Fiology thanks Seonwoo Lee, a college hacking expert of the FI community, for shaping this lesson.

Being responsible parents and fiscal fanatics we would be remiss in not exploring the idea of planning for our children’s higher education. Many are in the camp that since we had to pay for college ourselves that our children must. However, as a proponent of Financial Independence you acknowledge that graduating with student loan debt will add obstacles once your child decides to pursue their own Financial Independence. Many commit to covering their child’s education expenses entirely. However, as a proponent of Financial Independence you acknowledge the competing priorities for your cash within your own Financial Independence journey. Clearly the decision is up to you. The pros and cons of different college savings vehicles and techniques are worth understanding. This information, in conjunction with your own belief systems and family circumstance, will help you determine just how involved you want to be in helping your child with their higher education goals. The resources in this lesson will not answer all of your questions on this topic but it will give you plenty to think about and help you develop questions that need to be answered to support your plan to address the issue of higher education.

Read:  Stocks — Part XXIX: How to save money for college. Or not.  by JL Collins of jlcollinsnh.com

Read:  Why GCCJr has no 529  by Go Curry Cracker of gocurrycracker.com

Listen:  078 | Student Loan Debt Repayment | Travis Hornsby  by Travis Hornsby of choosefi.com

Read:  Is College Really Worth It?  by Scott Henderson of simplifinances.com

Read:  How much to save for college?  by Vishal Kirti of everythingabouteducation.net

Watch:  How College Loans Got So Evil  by Adam Ruins Everything from TruTV on YouTube

Take Action: Taking as many of the applicable factors that you can think of, determine if it is best to begin saving for college. If so, put a plan in place and execute. As factors change over time, consider annually, take another look at these factors and adjust as necessary.

If you decide to pursue the possibility of taking out student loans, do yourself a favor and determine How Much Debt Can You Afford? estimated based on the college and major being considered. This calculator helps students determine the amount of loans they can afford to take out without crippling their future selves with debt.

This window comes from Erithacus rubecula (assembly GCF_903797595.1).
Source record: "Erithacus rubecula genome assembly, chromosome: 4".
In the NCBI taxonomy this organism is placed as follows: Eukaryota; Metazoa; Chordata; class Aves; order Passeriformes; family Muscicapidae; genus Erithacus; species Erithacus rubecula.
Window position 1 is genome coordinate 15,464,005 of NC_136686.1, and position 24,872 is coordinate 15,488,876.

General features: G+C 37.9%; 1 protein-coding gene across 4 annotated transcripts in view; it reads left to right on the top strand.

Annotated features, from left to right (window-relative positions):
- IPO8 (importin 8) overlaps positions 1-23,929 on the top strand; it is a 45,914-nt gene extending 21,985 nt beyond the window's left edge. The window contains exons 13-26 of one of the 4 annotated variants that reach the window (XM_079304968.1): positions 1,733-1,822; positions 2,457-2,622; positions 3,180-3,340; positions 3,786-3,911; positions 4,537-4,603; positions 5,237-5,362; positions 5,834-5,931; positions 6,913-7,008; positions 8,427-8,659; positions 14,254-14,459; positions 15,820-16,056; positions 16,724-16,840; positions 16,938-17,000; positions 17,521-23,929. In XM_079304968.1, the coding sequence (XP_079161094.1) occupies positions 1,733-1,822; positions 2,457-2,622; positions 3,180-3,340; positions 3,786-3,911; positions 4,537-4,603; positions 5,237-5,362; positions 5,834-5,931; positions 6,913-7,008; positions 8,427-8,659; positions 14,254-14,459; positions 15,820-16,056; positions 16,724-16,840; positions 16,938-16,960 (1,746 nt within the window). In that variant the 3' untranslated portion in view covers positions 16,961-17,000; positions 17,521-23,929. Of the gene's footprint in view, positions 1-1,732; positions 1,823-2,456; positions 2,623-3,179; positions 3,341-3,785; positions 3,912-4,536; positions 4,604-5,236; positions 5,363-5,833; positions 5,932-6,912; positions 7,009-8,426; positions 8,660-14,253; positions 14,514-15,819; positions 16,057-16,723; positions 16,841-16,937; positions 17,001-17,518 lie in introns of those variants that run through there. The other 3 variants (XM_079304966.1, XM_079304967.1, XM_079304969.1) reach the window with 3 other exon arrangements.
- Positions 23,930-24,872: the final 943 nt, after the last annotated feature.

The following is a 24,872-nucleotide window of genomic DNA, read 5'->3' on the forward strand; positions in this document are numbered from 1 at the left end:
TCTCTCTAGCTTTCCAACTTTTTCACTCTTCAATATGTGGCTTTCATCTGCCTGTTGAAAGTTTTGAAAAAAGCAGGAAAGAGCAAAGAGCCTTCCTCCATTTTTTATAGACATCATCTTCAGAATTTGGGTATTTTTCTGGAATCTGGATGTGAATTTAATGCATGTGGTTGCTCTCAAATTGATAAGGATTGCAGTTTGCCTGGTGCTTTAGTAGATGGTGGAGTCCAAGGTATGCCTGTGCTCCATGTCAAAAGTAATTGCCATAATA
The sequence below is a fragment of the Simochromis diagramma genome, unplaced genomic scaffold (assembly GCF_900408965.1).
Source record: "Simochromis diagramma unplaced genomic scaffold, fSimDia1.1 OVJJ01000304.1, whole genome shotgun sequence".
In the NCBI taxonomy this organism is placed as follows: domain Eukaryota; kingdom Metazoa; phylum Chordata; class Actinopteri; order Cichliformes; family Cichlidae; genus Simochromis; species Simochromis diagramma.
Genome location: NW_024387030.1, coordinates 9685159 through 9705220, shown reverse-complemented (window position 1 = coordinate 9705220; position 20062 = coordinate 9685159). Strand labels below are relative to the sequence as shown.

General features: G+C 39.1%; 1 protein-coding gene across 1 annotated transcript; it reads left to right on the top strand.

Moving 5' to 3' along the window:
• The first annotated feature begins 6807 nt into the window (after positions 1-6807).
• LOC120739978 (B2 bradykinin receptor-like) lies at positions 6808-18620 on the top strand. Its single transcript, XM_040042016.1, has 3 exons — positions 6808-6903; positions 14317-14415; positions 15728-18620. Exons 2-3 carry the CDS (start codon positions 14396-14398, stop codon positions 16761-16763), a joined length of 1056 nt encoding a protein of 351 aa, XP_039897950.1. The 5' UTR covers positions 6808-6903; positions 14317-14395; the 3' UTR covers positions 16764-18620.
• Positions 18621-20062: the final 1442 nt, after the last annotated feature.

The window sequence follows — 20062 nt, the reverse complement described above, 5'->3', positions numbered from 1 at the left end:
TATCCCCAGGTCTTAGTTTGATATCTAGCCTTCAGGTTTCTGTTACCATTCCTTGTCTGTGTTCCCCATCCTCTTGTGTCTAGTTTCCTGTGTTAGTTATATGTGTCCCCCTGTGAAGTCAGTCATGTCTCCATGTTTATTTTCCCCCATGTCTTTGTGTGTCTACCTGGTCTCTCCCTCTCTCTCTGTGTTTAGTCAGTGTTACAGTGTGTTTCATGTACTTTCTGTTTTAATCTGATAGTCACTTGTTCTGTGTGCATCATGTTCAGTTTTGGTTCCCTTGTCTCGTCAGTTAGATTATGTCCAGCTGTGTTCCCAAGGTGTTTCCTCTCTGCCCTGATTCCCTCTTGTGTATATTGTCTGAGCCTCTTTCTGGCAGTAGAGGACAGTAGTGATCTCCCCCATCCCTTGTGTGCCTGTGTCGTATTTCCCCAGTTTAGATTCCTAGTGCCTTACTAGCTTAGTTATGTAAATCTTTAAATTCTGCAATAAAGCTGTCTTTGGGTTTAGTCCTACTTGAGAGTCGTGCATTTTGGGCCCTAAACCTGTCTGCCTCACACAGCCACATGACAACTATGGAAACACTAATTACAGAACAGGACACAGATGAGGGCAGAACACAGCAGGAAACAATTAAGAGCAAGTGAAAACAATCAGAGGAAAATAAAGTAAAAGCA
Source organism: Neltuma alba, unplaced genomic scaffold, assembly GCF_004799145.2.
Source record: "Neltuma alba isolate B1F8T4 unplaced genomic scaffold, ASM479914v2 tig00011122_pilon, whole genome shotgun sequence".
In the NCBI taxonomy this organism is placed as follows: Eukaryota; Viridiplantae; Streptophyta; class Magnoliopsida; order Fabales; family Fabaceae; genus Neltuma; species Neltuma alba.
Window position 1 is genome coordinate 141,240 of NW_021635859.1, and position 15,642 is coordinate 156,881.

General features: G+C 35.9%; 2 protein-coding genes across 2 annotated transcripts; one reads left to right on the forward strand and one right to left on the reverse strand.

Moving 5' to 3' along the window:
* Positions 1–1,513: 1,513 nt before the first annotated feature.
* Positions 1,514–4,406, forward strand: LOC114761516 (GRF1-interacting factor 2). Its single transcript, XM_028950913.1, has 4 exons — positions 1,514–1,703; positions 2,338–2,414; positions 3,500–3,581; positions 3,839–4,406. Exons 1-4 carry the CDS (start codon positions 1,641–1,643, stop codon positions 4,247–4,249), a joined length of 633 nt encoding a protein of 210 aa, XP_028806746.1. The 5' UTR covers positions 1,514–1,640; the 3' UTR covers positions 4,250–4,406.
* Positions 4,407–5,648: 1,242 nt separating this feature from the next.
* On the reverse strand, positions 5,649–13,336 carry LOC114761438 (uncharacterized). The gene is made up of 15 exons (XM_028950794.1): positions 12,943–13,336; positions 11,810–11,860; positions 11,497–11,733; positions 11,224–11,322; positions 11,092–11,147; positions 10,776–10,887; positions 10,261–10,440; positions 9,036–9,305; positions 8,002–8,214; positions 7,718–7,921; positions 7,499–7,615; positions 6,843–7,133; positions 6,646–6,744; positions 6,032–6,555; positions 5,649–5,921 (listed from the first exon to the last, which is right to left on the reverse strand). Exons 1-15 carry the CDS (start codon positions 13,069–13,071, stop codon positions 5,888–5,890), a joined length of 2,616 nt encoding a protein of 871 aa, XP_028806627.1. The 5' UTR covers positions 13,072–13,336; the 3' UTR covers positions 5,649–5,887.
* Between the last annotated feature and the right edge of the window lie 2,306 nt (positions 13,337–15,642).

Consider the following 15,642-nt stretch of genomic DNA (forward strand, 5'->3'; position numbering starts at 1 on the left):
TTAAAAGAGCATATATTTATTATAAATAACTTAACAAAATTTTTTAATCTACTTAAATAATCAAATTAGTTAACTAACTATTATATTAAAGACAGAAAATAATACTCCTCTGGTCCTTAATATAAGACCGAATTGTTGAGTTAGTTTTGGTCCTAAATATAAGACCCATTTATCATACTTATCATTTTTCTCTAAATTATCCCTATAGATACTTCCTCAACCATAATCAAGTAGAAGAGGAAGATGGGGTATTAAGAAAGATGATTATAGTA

Additional Resources:

Listen:  078R | College Hacking Toolbox  by Brad Barrett and Jonathan Mendonsa of choosefi.com

Explore:  College Confidential Welcome to  The World’s Largest College Forum

Read:  Myths about College Scholarships  by Ben of petersons.com

For Humor:  Higher Education – Ultra Spiritual Life episode 58  by JP Sears of howtobeultraspiritual.com on YouTube

Quote: “An investment in knowledge pays the best interest.” – Benjamin Franklin

David Baughier

My passion for helping others led to the curation Fiology. Help me spread the message of Financial Independence by clicking a colorful link above and sharing this post on your favorite social platform. Thank you!


  1. Scott @ Simplifinances on July 9, 2018 at 2:57 am

    Thanks for including my article on this list!

    • Fiology on July 9, 2018 at 11:41 am


      Absolutely! It was a great article and I look forward to reading many more!

  2. Tek on October 8, 2019 at 5:43 pm

    If I could talk to my younger self, I would let her know about CLEP credits. Take a cheap test for each subject and if you pass, you get college credit accepted by most colleges and universities. Play it right, add on any AP or IB credits, you could test out of the first year or two of school. Some organizations, such as Modern States, pay for the training and the test!

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